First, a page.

Where are we?
San Sebastian, on the Atlantic Coast in the north of Spain. Or, as the locals prefer to call it, the Basque Country. And they prefer to call the city Donostia, too.
Why are we here?
Take your pick. Surfing, swimming or sunbathing on three gorgeous beaches at the bottom of the main street. One of Europe's best film festivals. It'll be European Capital of Culture in 2016. The cuisine: three Michelin three-star and one Michelin two-star restaurants - two of them in the world's top 10 - in a city of 180,000. The world's best female chef and the chef's choice as the planet's best cook. That's like going out to eat in Hamilton and ... you know where that's going. However, we forgot to book three months ahead, even though it's nowhere near summer. How about this: the town is said to have more bars per head than any other city in the world. Mind you, they claim that in Kilkenny, too.
So we go for a drink, then find a restaurant?
No. We go to a bar and try some pinxtos. Then we go to another bar and try some more.
Then we ...
Got the picture. Bar food. Tapas, huh?
No. Tapas come from Seville in the south and are pretty basic. Pinxtos - pronounced "pin-chose" - are the Michelin three-star version. Haute cuisine in miniature.
When should we go?
The kitchens usually open around 12.30pm, just before the shops and offices close, until 4pm. Then on the way home after work around 6pm. Then before the movies, or after the movies. Or before bed, around 2am.
What's the dress code?
You should lose the Real Madrid top.
Does it matter where we go?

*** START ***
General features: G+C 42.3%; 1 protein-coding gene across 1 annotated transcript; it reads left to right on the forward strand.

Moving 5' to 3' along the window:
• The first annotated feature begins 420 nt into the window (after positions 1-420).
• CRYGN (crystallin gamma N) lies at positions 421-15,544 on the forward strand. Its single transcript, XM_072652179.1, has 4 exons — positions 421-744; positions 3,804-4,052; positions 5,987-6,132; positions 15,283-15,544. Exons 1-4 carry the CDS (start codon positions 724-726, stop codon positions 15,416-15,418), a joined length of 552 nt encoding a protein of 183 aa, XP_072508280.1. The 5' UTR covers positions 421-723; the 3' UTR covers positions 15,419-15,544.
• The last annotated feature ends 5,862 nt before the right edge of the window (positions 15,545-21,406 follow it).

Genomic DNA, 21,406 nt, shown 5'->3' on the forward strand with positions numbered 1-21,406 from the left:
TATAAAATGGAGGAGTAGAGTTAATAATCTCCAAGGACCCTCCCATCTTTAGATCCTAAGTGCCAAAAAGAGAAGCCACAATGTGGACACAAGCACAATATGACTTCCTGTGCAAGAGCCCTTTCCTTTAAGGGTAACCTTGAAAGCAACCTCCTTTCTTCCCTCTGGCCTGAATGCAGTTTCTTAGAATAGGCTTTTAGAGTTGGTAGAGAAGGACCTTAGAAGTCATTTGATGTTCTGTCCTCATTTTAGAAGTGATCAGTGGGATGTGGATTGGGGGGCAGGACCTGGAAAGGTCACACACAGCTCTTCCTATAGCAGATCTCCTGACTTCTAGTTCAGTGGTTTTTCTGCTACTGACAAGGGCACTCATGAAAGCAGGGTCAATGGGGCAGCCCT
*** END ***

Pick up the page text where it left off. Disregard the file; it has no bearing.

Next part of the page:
Hell yes. Best to hit Calle 31 de agosto in the Old Town, which has five of the best: Atari, Gandarias, Martinez, A Fuego Negro and La Cuchara de San Telmo. Txuleta in Plaza Trinidad and Ganbara in Calle de San Jeronimo, just around the corner, are pretty hot too. There's a number of websites that not only list the hot spots, they keep up with the ever-changing menus and run votes for each week's top 10.
Some of these are signature dishes, so you can expect to meet them on the counter for years - meltingly tender beef cheeks with rich, red gravy and puree potato at Atari; solomillo, slices of sirloin topped with fried green peppers on crisp bread at Gandarias; ham and artichoke in deep-fried croquettes at Martinez; with a special mention for the platter of pimientos de padron, fried green peppers drenched in salt, at La Cepa. Those are pretty traditional. A Fuego Negro and La Chuchara take the theme into nouvelle cuisine. Seared foie gras with apple compote, a miniature wagyu burger on a ketchup bun with fried banana "txips". Sorry, chips. This is seafood country - or rather, mariscos. Razor clams. Salty barnacles.
What's the form?
Walk into the bar, check out the array of platters along the counter - that's usually the cold options - then suss out what's on the hot plates. It'll be on a blackboard. Pick a couple, but pace yourself. It could be a long night. The Basques have a word for it.
Txikiteo. You asked.
And a glass of red wine, of course?
No way. You eat these with a shot of the local cider. And that means shot - it's less than a glass of wine in our bars, poured overarm from the bottle into the glass from 1.5m above. The barmen insist the high pour is necessary to get the taste out. Funny taste at first - it's flatter, yeastier and less alcoholic than you'd expect. Pure apple, too. None of your feijoa or boysenberry muck.
Any other advice?
Learn the words for various foods so you can order what you like and get a variety. Take your time at each place, but get around several places in an evening. Don't try to con the staff about how many little plates you've eaten. They know. Oh, and ...
Don't call them tapas?
Ewan McDonald travelled to San Sebastian with Insight Vacations and Singapore Airlines.